During this period 1885, a legacy of Forty Thousand Dollars was bequeathed by Mr. Francis A. Drexel of firm of Drexels, Morgan and Company. Mr. Drexel’s death was mourned not only by his family and friends but by the many that were the recipients o f his charity. This legacy was a boon to the Hospital at a time when it was greatly needed and the gratitude of the Sisters has been manifested until the present day. On the fifteenth of February each year, since his death, a Mass is offered in the Chapels of our Order for him. His daughter, Miss Catherine Drexel, also known for her charity, later became a Nun and was Mother General of the Sisters of Charity in the far West.

Sister M. Juliana followed Sister Anastasia as Superior from 1886 to 1907. This valiant woman governed the Hospital for twenty-one years. It has been said of her that problems were not obstacles but rather challenges. It was during her tenure of office in 1893 that the smallpox epidemic struck Reading. Sister Juliana and her Sisters worked side by side with the Doctors and a group of men, an unofficial Board as it were.

With growth of the Hospital, it was recognized that the formation of an official Board of Management would be advisable, small in number but influential men of the City of Reading in 1890 formed a group to help the Sisters with their problems. These men proved a tower of strength, working with the Sisters and the Medical Board to give the City of Reading the best in health care. This first group of men over the years, gave their time and effort to the furtherance of St. Joseph Hospital, until seven years later (1897) an official Board was organized.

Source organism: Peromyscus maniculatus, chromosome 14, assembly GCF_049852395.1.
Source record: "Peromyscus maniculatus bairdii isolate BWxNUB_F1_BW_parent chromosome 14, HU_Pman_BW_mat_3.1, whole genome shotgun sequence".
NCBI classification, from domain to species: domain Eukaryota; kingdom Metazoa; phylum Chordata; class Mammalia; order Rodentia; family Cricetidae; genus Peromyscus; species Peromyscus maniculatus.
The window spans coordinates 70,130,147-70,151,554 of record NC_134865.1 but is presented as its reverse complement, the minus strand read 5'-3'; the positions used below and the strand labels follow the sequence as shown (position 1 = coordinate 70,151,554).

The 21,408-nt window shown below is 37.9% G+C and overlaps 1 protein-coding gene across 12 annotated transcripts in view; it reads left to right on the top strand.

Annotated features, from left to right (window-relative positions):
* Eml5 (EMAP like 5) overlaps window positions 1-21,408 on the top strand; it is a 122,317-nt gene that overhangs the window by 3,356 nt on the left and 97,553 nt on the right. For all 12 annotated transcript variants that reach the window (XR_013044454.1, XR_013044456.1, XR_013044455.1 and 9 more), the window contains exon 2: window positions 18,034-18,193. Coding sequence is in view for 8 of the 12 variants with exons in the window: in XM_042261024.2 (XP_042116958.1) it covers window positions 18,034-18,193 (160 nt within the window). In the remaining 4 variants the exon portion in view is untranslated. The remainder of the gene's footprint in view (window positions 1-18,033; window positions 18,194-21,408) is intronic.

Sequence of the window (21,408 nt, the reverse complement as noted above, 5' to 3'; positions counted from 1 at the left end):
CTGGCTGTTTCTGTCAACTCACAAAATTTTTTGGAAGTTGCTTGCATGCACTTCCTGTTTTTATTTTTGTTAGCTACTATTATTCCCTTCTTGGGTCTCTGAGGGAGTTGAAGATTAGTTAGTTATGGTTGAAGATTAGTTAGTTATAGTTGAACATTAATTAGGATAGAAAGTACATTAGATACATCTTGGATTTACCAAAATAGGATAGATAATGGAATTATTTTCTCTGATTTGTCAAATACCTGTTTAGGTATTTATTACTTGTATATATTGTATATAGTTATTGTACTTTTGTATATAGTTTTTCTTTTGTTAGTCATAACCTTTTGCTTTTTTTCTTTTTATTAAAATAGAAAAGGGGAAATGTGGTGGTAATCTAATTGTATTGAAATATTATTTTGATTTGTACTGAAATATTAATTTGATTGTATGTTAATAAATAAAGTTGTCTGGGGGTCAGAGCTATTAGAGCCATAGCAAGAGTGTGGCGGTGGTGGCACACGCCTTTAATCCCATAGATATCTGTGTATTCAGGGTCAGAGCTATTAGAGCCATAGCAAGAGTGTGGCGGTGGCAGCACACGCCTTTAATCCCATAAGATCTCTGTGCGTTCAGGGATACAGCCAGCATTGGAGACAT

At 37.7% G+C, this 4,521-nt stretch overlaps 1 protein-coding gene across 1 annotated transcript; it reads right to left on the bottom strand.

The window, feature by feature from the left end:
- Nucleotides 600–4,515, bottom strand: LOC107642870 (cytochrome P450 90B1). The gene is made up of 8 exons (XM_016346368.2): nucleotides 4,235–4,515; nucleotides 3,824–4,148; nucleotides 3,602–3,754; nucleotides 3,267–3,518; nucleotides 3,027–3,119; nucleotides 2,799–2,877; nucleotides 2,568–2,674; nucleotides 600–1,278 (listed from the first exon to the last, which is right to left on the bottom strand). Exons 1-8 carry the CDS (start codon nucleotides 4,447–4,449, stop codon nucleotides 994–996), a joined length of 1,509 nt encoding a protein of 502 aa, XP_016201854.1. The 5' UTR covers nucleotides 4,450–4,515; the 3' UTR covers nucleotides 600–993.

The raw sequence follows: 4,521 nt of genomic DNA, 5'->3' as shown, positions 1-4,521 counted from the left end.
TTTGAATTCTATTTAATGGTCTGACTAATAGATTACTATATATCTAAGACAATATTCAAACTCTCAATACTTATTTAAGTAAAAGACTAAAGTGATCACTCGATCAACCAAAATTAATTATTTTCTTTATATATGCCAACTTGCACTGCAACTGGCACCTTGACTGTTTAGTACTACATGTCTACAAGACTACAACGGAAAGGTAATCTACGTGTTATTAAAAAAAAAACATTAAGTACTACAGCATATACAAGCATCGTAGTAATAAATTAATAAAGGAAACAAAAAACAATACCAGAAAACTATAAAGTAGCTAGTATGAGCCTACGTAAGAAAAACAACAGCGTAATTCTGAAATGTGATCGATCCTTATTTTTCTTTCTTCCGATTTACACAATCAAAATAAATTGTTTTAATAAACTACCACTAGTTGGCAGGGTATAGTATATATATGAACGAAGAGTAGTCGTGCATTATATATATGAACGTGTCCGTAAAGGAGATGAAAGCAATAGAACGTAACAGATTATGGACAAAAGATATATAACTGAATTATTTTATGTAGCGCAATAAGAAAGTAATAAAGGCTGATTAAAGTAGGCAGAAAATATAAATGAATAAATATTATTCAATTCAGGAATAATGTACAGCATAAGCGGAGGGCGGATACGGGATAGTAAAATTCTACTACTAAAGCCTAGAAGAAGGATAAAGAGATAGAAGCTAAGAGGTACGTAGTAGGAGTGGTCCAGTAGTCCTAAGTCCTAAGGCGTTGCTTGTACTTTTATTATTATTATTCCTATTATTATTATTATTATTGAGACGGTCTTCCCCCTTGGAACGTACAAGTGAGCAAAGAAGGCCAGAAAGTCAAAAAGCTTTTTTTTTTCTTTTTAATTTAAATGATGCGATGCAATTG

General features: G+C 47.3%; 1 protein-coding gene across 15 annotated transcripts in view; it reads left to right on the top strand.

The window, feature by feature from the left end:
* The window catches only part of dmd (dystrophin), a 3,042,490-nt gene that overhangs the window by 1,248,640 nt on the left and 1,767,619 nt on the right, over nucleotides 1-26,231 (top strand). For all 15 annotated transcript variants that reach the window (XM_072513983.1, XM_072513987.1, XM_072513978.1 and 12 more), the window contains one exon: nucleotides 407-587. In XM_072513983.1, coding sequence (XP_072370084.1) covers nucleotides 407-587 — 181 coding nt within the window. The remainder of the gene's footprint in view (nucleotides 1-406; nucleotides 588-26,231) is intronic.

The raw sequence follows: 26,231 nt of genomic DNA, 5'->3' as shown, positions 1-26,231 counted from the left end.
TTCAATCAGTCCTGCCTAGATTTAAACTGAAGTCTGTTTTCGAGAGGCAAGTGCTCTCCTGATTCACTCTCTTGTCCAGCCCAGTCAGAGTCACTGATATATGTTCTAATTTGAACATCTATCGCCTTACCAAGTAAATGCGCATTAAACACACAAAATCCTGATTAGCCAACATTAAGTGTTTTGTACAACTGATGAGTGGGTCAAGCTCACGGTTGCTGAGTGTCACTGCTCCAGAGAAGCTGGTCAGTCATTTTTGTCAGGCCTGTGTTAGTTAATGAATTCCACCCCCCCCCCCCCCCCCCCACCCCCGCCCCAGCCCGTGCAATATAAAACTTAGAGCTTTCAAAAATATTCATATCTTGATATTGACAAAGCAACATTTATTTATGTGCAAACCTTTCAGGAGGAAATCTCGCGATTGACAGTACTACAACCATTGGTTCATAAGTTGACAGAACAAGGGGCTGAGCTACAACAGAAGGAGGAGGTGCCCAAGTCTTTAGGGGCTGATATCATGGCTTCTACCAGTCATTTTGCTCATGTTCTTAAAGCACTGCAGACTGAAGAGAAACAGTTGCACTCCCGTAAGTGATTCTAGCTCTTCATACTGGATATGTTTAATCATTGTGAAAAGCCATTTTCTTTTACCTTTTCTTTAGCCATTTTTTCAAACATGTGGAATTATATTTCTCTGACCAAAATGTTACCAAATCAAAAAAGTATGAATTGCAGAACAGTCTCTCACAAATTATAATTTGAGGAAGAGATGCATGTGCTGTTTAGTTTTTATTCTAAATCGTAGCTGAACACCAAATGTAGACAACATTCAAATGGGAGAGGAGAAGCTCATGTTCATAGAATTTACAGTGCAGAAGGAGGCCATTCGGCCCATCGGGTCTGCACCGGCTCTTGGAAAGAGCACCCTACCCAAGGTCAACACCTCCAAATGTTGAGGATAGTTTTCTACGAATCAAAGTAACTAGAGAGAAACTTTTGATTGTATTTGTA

More land was purchased in 1893, coverage extending from Walnut to Elm Street, which was about half a city block. Thought 1883-1894 building was an imposing one, the interior had to be finished and made possible to receive more patients and an addition was added which would give capacity of one hundred and thirty-five beds.

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